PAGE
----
Have you noticed a bad taste to your maple syrup lately? The reason for that less than stellar finished product is being blamed on unseasonably warm weather and a lack of frost filled nights which has hurt sap production in the United States.
Warm weather has been so bad that U.S. maple syrup output has fallen by 40 percent as sugar maple trees are simply not producing enough of the product because they dry up early or produce extremely bad-tasting syrup.
Most maple syrup is produced in the Northeast US where it is gathered from February through early April, however that season was cut to a record short March season and even then some of the syrup was below quality grade.
Alfred Carrier, a sugarmaker in Glover, Vermont tells Reuters:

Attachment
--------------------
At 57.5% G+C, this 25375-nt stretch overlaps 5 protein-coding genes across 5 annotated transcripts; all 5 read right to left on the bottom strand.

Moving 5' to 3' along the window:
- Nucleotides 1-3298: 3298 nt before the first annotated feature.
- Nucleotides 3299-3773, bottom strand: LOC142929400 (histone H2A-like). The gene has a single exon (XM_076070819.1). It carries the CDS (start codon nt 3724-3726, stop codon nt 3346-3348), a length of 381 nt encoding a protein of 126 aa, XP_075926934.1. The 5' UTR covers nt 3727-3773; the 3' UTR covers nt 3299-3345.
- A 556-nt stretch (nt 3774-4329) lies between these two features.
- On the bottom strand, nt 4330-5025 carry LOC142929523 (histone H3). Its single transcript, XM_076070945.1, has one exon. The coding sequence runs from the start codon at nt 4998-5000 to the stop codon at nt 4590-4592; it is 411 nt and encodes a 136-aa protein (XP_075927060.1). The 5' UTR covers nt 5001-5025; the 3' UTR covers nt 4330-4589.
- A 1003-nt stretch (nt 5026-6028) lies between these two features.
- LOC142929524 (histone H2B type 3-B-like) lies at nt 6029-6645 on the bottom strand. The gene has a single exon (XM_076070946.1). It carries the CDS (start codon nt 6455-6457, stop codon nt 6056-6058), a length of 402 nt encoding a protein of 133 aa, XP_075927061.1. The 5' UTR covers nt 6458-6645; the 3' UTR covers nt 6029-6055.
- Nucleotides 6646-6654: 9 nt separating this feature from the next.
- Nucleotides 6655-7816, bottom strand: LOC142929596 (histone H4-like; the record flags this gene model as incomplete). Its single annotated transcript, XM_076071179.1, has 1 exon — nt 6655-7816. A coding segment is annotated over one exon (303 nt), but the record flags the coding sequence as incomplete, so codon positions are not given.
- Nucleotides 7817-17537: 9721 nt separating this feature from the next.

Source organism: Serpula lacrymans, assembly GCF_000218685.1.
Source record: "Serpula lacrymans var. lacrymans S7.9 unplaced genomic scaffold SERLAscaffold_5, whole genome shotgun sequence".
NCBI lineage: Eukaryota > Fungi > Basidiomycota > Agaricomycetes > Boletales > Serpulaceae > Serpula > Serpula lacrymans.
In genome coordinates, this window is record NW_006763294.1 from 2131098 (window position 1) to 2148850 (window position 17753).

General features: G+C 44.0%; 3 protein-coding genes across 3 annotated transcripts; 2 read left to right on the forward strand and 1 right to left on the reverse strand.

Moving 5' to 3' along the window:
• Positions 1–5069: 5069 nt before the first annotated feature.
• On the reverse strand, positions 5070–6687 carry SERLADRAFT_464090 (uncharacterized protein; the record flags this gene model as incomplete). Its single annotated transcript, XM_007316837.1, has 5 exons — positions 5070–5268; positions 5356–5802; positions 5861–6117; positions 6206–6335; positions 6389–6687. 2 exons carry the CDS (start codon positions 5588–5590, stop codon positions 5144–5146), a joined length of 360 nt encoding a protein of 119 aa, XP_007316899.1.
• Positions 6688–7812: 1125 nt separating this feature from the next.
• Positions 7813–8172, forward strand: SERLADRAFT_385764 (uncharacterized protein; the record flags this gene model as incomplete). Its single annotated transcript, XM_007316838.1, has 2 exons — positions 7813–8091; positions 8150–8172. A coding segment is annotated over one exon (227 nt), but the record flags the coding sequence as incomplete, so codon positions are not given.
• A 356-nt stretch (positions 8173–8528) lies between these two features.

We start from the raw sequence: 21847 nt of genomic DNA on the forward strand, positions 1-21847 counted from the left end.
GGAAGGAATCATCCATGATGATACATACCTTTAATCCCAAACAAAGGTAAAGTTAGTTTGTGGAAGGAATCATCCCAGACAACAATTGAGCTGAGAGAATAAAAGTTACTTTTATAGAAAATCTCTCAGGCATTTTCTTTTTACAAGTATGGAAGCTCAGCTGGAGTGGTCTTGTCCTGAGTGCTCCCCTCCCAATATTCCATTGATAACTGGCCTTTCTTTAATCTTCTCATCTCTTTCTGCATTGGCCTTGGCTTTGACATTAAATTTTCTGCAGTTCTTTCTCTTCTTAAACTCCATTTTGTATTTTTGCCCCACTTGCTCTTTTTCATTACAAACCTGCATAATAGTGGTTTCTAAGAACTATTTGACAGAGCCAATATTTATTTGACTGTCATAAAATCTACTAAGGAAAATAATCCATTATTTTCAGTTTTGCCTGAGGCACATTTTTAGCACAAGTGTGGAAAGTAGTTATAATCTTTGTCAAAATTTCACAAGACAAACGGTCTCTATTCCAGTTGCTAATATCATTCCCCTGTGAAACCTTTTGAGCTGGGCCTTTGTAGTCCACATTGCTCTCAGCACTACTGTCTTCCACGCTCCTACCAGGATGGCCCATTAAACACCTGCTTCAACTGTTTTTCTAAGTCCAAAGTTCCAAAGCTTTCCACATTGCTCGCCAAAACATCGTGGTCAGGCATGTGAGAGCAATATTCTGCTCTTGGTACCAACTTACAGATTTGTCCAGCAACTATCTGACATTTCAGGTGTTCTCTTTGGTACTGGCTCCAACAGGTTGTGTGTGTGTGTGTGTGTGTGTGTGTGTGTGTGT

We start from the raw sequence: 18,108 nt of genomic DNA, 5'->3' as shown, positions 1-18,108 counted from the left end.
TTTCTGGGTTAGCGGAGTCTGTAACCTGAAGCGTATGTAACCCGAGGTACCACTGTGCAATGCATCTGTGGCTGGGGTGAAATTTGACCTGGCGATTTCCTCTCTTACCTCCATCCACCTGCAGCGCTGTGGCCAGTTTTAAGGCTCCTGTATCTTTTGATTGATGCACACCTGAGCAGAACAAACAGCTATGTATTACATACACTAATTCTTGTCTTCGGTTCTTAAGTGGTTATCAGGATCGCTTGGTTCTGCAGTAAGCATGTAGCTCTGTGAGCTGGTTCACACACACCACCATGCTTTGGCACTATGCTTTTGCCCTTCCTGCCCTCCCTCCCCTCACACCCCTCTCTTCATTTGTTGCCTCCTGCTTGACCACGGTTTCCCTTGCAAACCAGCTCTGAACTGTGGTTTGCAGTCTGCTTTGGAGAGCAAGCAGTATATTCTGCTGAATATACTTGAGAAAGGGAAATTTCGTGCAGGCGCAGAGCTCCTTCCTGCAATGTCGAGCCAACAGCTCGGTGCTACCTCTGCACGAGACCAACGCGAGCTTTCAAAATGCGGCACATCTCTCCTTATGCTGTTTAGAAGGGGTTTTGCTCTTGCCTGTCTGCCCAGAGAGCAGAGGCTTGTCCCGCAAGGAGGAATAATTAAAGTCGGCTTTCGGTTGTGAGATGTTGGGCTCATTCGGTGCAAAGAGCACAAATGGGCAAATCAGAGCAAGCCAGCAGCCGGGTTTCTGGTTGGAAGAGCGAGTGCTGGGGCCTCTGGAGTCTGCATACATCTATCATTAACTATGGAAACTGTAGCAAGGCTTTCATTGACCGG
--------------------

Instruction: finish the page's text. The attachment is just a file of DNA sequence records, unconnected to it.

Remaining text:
“You take 80 degrees (27 degrees Celsius) in March by golly it don’t help nothing. We had quite a lot of off-flavored syrup. I don’t think you’d want to put it on a pancake.”
When syrup is too bad for tasting purposes its used for flavoring chewing tobacco or put salad dressing.
U.S. production in the meantime is expected to reach 18 million pounds this year, down from 30 million pounds in 2011. That will mean higher prices for consumers, prices that are already up 5 percent this year.
Denise Marshall, a syrup distributor in Glover, Vermont points out that trees didn’t dry up produced “off” tasting product, some of which will make it too store shelves as demand likely outweighs supply.
We might love the warm weather for obvious reasons but it’s not always a good thing. In the meantime corn crop production is expected to increase in 2012 because of the weather, leading to lower costs for various food and corn based products such as ethanol and cereal.